Wednesday, February 26, 2014

fractions on number lines

Last week after introducing plotting fractions on number lines, I was worried.
Like, very worried.
The kids didn't seem to "get it" very well.
I literally spent two days hearing, "I don't get it" and "I'm confused."
I even showed them the "draw a square shape connected to the number line and shade it according to the fraction you want to show" trick...
A represents 3/4. {source}
But even that visual just didn't do it for some.

This morning, after our long weekend, was not a great morning in AmandaBaby Land.
The little things were adding up, you know?
So I was extra worried about the lesson I had planned to start our day.
Here's what we did:

I (pre)made 7 sets of index cards with various proper and mixed fractions on them.
Today I asked the kids to arrange themselves into groups of 3 and I handed out a set of cards to each.
Their job was to put the fractions (index cards) on a number line.
That's it.
Some groups got out white boards so they could better understand the task.
Some got really creative and were lying out rulers to show the line so that they could properly space the fractions.
Others put flip flops equally spaced and labelled them 0, 1, 2, and 3 to represent the whole numbers.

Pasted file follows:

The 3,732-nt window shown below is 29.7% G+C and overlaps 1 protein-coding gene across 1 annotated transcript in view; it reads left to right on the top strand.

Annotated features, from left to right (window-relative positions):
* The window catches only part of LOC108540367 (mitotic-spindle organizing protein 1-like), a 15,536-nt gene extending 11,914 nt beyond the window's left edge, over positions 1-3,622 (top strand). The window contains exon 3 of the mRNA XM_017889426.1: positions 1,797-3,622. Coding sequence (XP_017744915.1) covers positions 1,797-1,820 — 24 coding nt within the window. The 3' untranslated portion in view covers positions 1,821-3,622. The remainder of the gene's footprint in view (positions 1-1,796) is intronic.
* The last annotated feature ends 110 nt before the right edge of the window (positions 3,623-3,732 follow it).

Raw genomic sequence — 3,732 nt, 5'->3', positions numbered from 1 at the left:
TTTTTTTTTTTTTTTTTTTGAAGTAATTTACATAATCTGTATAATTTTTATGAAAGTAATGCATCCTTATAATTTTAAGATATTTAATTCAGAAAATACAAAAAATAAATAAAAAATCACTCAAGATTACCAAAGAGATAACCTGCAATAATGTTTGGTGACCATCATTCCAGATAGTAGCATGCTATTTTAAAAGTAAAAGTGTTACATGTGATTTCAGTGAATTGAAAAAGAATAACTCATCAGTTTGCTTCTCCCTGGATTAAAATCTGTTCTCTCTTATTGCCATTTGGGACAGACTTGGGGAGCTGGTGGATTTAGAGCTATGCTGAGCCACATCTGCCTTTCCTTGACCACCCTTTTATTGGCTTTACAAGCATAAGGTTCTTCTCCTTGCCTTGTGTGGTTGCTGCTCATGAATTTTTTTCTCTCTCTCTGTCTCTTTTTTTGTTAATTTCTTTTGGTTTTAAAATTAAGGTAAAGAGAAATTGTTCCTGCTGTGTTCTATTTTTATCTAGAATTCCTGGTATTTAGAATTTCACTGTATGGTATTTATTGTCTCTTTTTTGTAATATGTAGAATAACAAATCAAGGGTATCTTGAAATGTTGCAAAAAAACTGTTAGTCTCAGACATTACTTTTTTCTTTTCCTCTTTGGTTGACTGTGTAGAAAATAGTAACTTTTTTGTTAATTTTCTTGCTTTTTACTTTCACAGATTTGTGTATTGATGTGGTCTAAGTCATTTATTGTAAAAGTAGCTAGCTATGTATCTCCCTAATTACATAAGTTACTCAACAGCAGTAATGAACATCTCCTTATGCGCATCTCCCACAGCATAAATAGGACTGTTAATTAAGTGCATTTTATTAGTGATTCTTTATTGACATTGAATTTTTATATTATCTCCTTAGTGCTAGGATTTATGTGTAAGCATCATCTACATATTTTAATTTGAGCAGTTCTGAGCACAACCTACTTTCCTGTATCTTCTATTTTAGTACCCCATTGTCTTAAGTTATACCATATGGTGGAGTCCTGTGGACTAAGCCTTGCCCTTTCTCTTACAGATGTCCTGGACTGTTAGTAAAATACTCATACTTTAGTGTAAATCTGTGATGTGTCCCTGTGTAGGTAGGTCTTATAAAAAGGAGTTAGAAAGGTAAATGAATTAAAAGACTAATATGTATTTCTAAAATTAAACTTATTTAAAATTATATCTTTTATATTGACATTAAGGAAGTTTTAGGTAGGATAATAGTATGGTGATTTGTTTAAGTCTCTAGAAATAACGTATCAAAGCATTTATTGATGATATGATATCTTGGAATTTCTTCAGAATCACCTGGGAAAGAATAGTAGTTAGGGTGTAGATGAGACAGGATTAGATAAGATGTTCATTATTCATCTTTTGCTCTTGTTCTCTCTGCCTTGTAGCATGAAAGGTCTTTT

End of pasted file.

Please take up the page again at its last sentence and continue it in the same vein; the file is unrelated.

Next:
(This was the coolest one to see and I, of course, didn't get a photo!)
All of this was a great time for me to rotate and ask groups questions about what they were doing and what I was seeing.
This in turn brought out some misconceptions, and more often, helped the kids recognize these straight away.
I was so pleased because... they got it!

After the number lines were complete, the groups did a gallery walk so we could critique the work of others.
Discussion ranged from "Something I saw that was wrong was..." to "We need to be sure we respect the work of other groups. We weren't asked to fix anything..."

The best part? 
After this activity, I actually heard kids saying things like "Fractions on number lines is fun!" and "I like doing this - it makes fractions seem so easy!"
Overall, the lesson was a huge success and was pretty much riddled with the Mathematical Practices!
I totally recommend this one and you can easily make up the fraction cards in a few minutes.

Friday, February 21, 2014

into this... horses heaven

From a couple of lovebirds comes the so-lovely, must-hum-along-but-don't-want-to-sing-along-for-fear-of-ruining-the-beauty, Vermont
Listen for more; you'll not be disappointed.

Tuesday, February 18, 2014

visible thinking: see-think-wonder

I've just started Harvard's Making Thinking Visible course online as part of our Professional Development program here at ISM. I'm really excited about learning some new strategies. We've actually used several visible thinking strategies in the classroom already, as I've had the book checked out from our library all year (because I'm a book hog...shhh): 
Making Thinking Visible: How to Promote Engagement, Understanding, and Independence for All Learners

Today I thought we'd do another See-Think-Wonder with the goal of having students recognize some connections between their prior and acquired knowledge with our inquiry into energy. I added a Connect box to the activity to help students get there, so it didn't seem so superficial. I made up 7 posters with images related to energy in the center
Displaying photo.JPG